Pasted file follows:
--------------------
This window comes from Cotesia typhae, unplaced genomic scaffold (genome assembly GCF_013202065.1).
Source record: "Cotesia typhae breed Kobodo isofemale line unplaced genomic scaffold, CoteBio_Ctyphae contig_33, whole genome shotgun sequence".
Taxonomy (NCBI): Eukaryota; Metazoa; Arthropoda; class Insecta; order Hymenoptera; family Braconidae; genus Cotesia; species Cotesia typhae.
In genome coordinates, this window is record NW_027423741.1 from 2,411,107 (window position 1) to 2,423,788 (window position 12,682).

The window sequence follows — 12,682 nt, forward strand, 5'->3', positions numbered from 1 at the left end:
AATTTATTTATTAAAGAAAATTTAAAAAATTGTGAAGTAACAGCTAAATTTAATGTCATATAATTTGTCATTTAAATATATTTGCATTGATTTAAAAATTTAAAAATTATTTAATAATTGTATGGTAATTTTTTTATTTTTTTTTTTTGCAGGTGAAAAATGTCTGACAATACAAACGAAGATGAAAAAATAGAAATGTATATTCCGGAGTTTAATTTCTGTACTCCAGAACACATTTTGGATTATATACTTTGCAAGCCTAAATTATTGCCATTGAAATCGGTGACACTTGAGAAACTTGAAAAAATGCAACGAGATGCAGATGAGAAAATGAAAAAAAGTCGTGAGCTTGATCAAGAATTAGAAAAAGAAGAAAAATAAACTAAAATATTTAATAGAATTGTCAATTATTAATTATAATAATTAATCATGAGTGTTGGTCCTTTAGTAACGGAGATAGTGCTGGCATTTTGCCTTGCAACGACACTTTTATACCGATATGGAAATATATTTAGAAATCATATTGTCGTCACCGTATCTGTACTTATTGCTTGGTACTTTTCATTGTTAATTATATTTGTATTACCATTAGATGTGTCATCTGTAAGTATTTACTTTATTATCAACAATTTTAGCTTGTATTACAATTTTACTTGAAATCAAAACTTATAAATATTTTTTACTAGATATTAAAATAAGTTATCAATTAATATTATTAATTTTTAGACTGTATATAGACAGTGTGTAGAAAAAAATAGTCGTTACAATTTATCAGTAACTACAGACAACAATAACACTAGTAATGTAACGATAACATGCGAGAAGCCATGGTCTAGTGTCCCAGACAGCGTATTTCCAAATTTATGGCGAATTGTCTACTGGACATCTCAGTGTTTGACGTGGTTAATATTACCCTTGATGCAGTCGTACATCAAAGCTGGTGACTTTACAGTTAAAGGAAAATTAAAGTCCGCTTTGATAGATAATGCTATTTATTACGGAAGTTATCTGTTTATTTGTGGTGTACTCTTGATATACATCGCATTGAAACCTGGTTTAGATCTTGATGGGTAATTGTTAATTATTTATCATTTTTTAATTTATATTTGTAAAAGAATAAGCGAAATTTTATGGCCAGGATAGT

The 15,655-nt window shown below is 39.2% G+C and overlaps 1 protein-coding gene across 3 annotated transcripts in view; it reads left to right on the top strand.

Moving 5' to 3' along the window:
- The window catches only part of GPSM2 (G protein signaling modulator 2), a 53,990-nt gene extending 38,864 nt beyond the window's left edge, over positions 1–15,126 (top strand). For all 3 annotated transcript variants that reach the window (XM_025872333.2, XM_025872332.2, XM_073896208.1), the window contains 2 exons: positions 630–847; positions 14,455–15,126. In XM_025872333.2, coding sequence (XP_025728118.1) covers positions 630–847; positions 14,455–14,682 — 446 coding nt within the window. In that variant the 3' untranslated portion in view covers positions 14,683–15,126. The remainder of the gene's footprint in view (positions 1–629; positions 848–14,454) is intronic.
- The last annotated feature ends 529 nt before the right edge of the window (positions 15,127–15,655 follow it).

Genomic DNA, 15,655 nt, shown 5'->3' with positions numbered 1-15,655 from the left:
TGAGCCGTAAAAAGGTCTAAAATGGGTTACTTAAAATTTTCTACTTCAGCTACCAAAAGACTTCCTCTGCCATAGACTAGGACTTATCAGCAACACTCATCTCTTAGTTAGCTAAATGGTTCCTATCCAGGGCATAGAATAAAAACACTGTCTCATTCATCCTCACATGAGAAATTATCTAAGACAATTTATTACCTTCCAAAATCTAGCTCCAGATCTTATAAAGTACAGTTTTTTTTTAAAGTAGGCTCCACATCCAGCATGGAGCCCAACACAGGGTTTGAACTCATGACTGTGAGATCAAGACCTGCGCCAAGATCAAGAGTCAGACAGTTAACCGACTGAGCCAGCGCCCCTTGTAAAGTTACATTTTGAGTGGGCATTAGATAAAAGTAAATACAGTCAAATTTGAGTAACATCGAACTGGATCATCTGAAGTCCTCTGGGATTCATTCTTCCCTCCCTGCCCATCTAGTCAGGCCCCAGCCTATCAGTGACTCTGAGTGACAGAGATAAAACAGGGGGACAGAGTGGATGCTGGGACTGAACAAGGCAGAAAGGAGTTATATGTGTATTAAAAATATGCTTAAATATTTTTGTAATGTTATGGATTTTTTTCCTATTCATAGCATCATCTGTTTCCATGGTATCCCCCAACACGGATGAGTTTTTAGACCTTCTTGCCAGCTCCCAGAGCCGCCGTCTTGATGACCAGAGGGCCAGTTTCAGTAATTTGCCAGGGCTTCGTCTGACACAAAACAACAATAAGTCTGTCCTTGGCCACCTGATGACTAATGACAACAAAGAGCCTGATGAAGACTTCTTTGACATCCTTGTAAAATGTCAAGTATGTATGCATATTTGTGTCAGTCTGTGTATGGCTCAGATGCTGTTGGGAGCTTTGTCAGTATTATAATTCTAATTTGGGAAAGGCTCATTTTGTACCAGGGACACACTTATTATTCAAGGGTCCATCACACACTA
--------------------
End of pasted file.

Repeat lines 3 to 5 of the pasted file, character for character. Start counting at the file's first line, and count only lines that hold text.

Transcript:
Taxonomy (NCBI): Eukaryota; Metazoa; Arthropoda; class Insecta; order Hymenoptera; family Braconidae; genus Cotesia; species Cotesia typhae.
In genome coordinates, this window is record NW_027423741.1 from 2,411,107 (window position 1) to 2,423,788 (window position 12,682).

The window sequence follows — 12,682 nt, forward strand, 5'->3', positions numbered from 1 at the left end: